Have you ever made a Möbius strip? We’ve made simple ones before as part of our creative math learning explorations but a little blurb in a math games book inspired my 9 year old math whiz to take the Möbius strip to the next level. In case you don’t know what a Möbius strip is, it’s a one-sided non-orientable surface. In other words, it’s a surface with only one side. Sound crazy? It sort of is.
The wonderful thing about Möbius strips is that they are also rather artistic, and as you may recall from our post of over a dozen math art projects one of the best ways of getting my math-oriented son doing artsy thing is to make sure there is a math element involved. You can make the simple loops (I’ll explain how below), which are fun in and of themselves, or you can really impress your kids when you transform the strips with a few snips of the scissors.
How to make a Möbius strip:
What you need:
- Paper strips. We cut ours in various sizes. For our project, pieces at least 12 inches are best.
- Tape or glue. Tape eliminates waiting time, always a good thing.
- Ruler (optional)
- Enthusiastic children (If they aren’t enthusiastic at the start of the project, they will be by the end.)
Mark an X on both ends of the same side of the paper strip. Half-twist the paper so the Xs touch. Tape or glue together. Voilà. Now you have a groovy Möbius strip. Make as many as you can stand.
Möbius strip Cutting Experiment no. 1
With your pencil, draw a line down the middle of the strip, making a continuous line until you reach the starting point. Take your scissors and cut down this line.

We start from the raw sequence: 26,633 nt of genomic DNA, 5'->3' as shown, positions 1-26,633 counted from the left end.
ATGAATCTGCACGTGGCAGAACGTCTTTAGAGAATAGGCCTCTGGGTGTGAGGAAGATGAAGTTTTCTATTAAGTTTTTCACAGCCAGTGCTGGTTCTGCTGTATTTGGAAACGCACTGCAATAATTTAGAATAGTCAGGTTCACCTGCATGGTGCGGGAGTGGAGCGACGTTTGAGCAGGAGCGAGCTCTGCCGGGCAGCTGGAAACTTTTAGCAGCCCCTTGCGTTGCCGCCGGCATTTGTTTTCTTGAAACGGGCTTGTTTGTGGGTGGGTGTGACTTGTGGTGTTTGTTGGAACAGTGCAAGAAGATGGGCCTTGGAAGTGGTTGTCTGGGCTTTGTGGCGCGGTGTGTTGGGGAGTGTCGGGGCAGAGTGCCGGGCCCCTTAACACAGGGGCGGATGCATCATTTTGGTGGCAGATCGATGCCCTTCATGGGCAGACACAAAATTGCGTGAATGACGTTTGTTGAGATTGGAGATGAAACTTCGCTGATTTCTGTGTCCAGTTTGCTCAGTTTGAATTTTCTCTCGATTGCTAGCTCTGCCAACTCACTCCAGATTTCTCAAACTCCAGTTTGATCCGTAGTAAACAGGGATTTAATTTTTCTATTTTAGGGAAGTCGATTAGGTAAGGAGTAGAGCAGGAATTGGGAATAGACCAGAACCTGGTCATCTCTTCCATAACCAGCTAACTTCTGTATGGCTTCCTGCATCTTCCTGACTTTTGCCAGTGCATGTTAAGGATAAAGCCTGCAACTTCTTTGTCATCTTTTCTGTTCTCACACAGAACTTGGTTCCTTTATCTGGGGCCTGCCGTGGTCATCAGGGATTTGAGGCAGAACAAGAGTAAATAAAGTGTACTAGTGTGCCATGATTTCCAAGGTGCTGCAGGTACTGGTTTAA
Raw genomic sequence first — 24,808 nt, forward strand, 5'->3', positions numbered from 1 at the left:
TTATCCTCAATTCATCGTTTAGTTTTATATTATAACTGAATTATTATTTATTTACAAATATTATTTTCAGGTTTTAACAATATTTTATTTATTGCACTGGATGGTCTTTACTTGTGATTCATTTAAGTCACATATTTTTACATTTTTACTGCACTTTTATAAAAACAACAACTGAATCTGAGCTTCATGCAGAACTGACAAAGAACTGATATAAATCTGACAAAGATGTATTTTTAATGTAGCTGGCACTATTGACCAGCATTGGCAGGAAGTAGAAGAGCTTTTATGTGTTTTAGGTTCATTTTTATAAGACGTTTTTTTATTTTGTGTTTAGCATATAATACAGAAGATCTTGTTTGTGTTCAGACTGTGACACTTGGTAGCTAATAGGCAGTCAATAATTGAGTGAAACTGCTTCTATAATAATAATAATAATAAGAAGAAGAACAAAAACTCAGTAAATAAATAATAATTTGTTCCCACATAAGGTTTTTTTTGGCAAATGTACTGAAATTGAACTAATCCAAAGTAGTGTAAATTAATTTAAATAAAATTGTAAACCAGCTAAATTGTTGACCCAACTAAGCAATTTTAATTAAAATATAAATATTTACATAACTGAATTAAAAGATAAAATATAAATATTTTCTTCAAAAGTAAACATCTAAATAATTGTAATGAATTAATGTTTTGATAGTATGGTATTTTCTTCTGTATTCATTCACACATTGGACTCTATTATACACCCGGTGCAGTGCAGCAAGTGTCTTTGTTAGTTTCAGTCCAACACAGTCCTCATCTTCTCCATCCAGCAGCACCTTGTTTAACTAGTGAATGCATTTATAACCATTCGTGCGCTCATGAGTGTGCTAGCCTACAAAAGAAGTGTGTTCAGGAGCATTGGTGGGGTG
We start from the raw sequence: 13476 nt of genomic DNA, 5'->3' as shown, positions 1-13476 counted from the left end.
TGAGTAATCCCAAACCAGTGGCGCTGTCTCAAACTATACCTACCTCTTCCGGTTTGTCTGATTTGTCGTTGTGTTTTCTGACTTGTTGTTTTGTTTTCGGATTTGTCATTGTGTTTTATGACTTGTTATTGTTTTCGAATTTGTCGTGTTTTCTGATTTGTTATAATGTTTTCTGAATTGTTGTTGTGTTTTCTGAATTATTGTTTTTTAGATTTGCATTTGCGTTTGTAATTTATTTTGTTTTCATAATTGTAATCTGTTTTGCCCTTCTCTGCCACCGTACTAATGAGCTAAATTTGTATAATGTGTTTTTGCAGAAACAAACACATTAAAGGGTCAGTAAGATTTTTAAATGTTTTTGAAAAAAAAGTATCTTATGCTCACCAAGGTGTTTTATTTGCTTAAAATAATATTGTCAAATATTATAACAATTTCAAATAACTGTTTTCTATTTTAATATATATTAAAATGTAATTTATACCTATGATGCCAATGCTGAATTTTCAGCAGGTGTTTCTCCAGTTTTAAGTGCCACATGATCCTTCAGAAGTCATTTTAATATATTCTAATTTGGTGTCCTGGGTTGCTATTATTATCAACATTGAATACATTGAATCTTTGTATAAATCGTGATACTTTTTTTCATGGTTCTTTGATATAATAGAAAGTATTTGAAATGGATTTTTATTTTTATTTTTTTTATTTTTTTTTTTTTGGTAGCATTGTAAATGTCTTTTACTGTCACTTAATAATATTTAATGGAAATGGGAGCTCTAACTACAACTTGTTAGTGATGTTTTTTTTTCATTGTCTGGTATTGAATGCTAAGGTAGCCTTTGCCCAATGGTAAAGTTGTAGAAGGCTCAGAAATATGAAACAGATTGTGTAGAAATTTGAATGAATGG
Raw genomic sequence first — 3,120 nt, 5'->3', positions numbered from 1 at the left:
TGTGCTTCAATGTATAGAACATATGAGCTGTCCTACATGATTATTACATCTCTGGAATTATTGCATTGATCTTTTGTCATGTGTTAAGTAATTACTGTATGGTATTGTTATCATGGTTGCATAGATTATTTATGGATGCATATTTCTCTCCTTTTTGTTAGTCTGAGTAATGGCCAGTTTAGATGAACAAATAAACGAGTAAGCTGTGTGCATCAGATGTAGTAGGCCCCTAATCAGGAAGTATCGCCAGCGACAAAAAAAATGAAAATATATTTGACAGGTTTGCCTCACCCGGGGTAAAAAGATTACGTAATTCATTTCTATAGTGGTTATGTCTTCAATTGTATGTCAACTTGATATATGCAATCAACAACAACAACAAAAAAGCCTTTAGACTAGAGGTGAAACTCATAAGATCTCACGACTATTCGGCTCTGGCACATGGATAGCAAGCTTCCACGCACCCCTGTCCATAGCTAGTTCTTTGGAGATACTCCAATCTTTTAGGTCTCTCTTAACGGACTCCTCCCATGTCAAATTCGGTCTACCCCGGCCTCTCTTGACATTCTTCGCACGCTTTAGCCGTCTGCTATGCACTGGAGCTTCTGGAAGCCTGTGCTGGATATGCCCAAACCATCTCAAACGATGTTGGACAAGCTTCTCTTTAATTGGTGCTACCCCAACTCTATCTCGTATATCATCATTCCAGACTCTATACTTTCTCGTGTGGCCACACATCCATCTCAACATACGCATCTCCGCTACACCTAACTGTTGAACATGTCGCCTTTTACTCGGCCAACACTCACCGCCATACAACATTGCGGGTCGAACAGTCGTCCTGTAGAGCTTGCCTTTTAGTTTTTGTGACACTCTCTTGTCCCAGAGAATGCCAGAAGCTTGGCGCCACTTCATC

When you reach the end you will be holding the strip as you see in the photo on the right. Do not let go immediately! Ask your kid:
What is going to happen when I pull these apart?
He will answer: “Mom, you get two strips. Duh.”
Then, let go.
Listen to your kid say,
I don’t want to give away what happens. If you can’t stand the suspense, you’ll just have to try it yourself. Or, you know, watch my video:
Incidentally, we repeated this experiment by cutting along another line down the middle, and the results were also quite unexpected.
Möbius strip Cutting Experiment no. 2
This time, instead of drawing a line down the middle, make your starting point one third of the way from the edge of the Möbius strip.
Continue the line until you reach the starting point. You will see (what looks like) two parallel lines on the surface. Cut the strip.
Once again, before making the final snip, ask your kids what will happen.
Prepare to be impressed. Cut another line if you dare.
Have you ever played around with Möbius strips?
I can’t give away all the secrets but Kiddo was mighty impressed when we reached this creation: